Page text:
In Iran, there's a social custom regarding "getting a haircut" i.e. whenever a man/boy gets a haircut, people congratulate him on the matter: In Farsi, we say: "Mubarak"! Is there an English statement, expression or saying for this case in American or British English? if yes what is it? I wonder if we can say:"Nice haircut"! I have never heard English speaking people saying" Congrats" or "Congratulations", am I right?

  • 6
    Absolutely: "I see that you've had your ears moved." I wouldn't say it to my boss, though.
    – Mick
    Commented Dec 19, 2016 at 20:53
  • 7
    Nice haircut.
    – Dan Bron
    Commented Dec 19, 2016 at 21:05
  • 5
    No, but there's a customary response to being asked "Did you get a hair cut": "No, I got a lot of them cut." Commented Dec 19, 2016 at 22:40
  • 2
    Whatever happened to a 'short, back & sides' and 'pudding bowls' in the UK? Commented Dec 19, 2016 at 23:43
  • 3
    @Mick - When I was a teen it was "I see you got your ears lowered."
    – Hot Licks
    Commented Jun 19, 2018 at 11:37

3 Answers 3


No, there's nothing that matches that cultural behavior where you're expected to say something no noticing a new haircut.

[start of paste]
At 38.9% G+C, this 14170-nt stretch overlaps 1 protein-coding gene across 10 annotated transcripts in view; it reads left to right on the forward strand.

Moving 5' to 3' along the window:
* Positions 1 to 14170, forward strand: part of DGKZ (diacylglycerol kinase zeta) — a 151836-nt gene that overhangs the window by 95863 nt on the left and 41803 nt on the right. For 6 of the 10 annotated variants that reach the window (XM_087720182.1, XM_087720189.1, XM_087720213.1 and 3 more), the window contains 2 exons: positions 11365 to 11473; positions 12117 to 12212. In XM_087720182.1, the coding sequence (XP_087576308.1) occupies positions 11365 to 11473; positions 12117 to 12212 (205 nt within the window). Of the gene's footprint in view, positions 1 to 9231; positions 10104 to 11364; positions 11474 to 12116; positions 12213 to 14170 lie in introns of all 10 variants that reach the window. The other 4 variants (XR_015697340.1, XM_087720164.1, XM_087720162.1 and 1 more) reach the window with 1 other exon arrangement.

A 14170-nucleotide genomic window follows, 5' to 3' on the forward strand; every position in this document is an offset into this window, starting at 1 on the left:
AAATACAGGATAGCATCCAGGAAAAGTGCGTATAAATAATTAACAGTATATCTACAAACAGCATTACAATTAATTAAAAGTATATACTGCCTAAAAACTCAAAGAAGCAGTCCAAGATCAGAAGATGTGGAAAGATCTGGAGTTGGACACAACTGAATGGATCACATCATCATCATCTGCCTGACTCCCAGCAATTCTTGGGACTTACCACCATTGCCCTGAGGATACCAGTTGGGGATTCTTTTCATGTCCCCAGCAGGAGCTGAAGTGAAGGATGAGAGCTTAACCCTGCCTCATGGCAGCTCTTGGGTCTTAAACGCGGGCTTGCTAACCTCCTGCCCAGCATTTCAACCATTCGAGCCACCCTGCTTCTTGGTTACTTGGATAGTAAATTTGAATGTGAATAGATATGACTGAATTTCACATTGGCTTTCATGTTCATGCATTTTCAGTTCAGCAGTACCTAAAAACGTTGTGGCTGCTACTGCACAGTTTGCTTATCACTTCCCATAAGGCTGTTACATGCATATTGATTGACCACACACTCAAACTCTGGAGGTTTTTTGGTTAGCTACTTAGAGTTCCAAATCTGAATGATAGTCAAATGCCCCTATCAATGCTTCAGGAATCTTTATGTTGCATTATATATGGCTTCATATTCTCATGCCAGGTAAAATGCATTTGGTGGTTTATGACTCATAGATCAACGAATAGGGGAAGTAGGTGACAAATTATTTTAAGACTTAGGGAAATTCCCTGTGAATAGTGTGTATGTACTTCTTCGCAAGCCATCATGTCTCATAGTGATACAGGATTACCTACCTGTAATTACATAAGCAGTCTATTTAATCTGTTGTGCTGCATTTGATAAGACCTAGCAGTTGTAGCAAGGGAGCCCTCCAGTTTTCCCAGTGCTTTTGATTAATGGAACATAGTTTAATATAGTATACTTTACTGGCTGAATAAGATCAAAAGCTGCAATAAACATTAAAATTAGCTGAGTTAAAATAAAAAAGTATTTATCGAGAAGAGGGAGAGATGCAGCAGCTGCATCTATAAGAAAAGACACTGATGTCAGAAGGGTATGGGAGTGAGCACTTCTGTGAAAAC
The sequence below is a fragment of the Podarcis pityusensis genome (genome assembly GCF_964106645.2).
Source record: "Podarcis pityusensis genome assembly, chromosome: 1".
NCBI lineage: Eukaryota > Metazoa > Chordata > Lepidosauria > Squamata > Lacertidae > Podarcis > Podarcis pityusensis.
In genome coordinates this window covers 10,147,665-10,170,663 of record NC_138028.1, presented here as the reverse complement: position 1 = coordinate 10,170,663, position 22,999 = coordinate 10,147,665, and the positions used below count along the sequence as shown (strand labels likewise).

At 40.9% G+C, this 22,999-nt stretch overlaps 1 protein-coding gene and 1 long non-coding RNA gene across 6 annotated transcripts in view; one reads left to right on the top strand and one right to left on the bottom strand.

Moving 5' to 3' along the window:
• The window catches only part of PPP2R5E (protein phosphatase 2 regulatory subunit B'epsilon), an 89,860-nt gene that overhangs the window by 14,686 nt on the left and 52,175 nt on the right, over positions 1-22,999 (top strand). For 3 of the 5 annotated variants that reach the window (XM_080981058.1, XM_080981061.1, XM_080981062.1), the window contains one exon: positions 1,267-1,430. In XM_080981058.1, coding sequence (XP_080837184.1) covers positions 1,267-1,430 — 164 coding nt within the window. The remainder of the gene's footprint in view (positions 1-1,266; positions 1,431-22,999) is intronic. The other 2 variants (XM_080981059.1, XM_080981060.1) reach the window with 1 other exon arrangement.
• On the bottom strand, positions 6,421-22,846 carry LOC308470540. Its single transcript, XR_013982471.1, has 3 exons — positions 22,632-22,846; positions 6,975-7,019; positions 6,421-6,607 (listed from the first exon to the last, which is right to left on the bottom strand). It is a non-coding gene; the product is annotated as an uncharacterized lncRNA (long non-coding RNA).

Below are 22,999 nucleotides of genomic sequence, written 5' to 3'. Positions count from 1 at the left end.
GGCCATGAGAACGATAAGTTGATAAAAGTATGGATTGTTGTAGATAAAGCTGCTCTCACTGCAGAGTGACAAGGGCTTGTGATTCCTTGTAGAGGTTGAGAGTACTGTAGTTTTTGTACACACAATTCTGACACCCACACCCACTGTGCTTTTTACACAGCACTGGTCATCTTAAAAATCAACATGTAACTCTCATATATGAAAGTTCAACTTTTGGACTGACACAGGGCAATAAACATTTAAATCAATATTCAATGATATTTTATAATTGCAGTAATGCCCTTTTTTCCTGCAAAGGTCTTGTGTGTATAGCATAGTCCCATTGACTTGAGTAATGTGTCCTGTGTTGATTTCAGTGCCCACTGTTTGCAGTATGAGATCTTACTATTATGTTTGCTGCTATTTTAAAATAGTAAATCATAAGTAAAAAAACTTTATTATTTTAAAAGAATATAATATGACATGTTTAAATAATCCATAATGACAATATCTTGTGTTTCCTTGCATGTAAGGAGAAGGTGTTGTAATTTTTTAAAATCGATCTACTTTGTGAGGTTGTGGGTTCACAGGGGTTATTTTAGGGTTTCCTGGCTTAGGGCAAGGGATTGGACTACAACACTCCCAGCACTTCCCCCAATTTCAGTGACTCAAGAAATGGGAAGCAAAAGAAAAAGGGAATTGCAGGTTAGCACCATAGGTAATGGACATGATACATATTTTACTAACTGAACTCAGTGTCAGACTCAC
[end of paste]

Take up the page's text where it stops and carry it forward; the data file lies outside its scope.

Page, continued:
It is up to the speaker to choose to say something and more often than not, nothing is said. One might say 'nice haircut!' or 'looking good!'.

'Congratulations on the haircut' would sound terribly formal, like your butler said it, and 'congratulations' all by itself would be strange, everybody wondering "what he is being congratulated for, I mean it's obvious he got a haircut but why is he being congratulated for it, did he win it in a lottery? It's not like he's getting married or having a kid."

By expectation, I mean something similar to 'bless you': when someone sneezes, someone is expected to say it, and if no one does it seems like something is wrong.


Congratulations is used when there is an unusual achievement, like engagement, marriage, graduation etc. Using it on a regular activity does not sound good. Just "nice haircut" or "like it" is okey.

By the way, as far as I see, Arab, Farsi and Turkish people use specific terms after a clean shave or haircut (Na'eeman in Arabic, Sihhatler Olsun in Turkish), which could indicate such tradition belongs Eastern cultures.


lookin' good from look good TFD phrase/idiom

to indicate something desirable, successful, or impressive

and Partridge Dictionary

used for expressing approval US, 1974

In AmE, you might say lookin' good or nice haircut. Typically one would only comment to family and close friends.

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